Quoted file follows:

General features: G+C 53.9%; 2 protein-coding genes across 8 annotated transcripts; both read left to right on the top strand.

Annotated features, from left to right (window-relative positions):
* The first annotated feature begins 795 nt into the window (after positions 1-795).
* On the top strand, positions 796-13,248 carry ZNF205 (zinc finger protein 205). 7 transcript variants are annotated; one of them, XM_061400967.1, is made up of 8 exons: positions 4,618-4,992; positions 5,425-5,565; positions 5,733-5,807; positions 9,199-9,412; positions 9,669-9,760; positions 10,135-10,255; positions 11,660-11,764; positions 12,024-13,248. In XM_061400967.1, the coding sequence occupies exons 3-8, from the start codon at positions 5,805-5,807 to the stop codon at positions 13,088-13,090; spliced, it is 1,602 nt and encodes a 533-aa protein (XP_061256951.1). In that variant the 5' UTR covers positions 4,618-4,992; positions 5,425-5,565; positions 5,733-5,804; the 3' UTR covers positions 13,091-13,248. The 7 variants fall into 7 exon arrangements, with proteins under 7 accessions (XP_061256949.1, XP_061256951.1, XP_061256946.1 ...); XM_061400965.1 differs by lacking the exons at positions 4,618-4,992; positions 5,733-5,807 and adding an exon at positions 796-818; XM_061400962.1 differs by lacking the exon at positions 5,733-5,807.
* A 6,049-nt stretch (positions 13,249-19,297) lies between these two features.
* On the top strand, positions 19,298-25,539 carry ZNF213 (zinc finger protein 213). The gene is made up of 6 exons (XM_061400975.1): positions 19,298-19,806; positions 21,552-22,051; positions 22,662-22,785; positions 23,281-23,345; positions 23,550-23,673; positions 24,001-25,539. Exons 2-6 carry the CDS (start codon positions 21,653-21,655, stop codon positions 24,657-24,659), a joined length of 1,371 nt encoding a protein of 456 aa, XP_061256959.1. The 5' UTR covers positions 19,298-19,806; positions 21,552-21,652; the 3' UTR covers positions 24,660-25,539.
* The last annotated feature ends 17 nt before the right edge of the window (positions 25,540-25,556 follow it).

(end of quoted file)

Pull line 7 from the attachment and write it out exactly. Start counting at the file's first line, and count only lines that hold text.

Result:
* The last annotated feature ends 17 nt before the right edge of the window (positions 25,540-25,556 follow it).